Not counting the nine head shops, there are only three other stores that cater exclusively to the t-shirt or hippy crowd. Shoe stores, varying from sneakers to Dominatrix boots, are the newest trend on the street, having risen to six in all. For the most part, business is good. Buffalo Exchange's Haight Street store, for instance, is the largest money maker in its chain despite also having the highest theft rate.

Mixed in with the clothing stores are 16 restaurants not counting the seven coffee shops; nine bars; five tattoo parlors; four hair salons; three independent book stores, including an anarchist bookshop; two fabric outlets, one being an arts supply place; and several small markets and miscellaneous stores for the locals. To serve musicians, the Haight Ashbury Music Center remains a staple, having first opened its doors in 1972, its storefront a favorite for street musicians as well.

For those buying music, there are three record stores, two dealing largely in LPs, and Ameoba, which converted an old bowling alley into one of the largest record stores in the city. For movie buffs there is the historic Red Vic Movie House showing a combination of off-beat, artistic and commercial films, as well as the independent video store, Into Video.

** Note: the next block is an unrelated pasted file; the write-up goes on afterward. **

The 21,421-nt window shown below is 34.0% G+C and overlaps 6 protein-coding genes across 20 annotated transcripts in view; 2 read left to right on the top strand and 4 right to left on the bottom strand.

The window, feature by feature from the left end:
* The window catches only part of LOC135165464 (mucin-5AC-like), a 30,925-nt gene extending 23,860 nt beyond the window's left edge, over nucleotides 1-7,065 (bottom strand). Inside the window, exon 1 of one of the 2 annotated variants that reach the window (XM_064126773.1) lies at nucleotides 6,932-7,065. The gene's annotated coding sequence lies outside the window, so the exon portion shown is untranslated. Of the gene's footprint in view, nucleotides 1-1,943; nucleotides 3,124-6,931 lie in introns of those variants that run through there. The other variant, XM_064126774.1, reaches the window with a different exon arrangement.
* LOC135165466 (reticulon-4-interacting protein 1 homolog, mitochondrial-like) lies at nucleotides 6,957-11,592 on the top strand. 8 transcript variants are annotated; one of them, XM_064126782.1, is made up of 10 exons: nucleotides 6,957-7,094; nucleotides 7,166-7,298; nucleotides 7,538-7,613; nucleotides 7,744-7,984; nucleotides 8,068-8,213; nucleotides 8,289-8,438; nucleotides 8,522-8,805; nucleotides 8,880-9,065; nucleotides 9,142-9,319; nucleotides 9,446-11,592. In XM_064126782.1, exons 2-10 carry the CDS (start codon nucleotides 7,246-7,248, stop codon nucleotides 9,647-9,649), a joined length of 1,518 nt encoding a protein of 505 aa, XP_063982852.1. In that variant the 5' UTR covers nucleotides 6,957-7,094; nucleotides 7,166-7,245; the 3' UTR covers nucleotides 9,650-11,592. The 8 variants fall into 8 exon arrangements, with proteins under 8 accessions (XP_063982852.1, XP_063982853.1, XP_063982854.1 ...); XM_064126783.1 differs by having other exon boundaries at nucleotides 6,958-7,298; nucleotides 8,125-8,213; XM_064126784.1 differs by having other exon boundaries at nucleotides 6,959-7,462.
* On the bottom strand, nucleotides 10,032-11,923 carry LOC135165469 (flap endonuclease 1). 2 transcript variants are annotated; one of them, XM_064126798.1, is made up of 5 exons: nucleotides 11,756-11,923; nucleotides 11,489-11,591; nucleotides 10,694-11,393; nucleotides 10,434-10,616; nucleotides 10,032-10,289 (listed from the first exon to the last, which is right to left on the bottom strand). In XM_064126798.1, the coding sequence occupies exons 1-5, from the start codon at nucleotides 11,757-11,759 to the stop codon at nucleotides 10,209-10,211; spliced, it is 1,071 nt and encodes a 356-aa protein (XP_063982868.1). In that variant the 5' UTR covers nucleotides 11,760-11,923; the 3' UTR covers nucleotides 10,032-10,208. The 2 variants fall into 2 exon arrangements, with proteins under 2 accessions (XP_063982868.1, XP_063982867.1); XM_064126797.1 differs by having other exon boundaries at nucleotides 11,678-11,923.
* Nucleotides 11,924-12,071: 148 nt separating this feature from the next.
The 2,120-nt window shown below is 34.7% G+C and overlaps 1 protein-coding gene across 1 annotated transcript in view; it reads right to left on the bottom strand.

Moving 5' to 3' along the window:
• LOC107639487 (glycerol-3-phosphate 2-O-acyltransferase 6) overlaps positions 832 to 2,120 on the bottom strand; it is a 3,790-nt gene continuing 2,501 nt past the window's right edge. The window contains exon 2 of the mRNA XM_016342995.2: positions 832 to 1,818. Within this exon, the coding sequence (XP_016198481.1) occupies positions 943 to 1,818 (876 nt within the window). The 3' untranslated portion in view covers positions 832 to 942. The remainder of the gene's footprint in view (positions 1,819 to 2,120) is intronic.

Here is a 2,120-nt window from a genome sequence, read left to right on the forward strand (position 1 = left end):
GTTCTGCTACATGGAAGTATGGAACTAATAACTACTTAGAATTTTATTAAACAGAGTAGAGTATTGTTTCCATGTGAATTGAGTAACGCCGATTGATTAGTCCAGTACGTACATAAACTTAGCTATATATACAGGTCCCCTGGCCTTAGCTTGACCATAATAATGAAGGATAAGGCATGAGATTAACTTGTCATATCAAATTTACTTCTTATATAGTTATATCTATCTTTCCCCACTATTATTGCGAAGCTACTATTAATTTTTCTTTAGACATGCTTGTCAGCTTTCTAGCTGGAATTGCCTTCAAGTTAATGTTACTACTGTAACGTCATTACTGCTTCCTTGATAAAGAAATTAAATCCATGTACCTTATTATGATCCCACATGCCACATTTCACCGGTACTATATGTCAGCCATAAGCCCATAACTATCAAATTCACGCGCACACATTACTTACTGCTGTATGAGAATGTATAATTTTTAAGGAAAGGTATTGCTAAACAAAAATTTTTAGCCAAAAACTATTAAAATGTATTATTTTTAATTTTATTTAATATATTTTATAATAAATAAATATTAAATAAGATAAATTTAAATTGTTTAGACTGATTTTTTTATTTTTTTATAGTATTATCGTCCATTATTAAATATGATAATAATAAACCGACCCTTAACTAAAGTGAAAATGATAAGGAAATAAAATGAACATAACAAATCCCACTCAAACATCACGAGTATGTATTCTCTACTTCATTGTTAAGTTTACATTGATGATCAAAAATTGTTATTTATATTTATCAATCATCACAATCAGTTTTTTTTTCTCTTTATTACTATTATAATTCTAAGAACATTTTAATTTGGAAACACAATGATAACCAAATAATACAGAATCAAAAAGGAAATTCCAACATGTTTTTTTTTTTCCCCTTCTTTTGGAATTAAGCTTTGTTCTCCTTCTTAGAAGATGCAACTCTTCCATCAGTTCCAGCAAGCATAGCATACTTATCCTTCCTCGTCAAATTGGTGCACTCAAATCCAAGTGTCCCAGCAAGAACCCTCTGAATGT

What there is not on the street is a pharmacy. There was one once, a locally owned establishment that cried David to Long's Goliath when that chain store tried to move in at the corner of Haight and Cole. One night while still under renovation, someone broke in and burned the place down. Long's, realizing it was unwelcome, gave up the effort. Although the locally-owned pharmacy has since closed and the demand for a replacement is high, the drug store chains still won't come near the Haight.

The anti-chain feeling was at a particular peak at that time because in the mid-1980s, both The Gap and Benny and Jerry's offered above market rents to secure opposite corners of Haight and Ashbury Streets creating a rent shockwave up and down Haight Street. For several years afterward turnover of the small start-up businesses was high.

While Ben and Jerry's sold ice cream, something it is hard not to like, and became accepted as time passed, The Gap over the years did not fare as well with the locals, or shoppers for that matter. People did not come to the Haight in search of yuppie clothing and it proved the worst performing store in the company's chain, the illustrious address serving mainly as a corporate advertisement. The neighborhood collectively cheered when it finally closed in early 2007, the company also growing fatigued by a relentless graffiti campaign waged on its windows by various taggers over 20 years.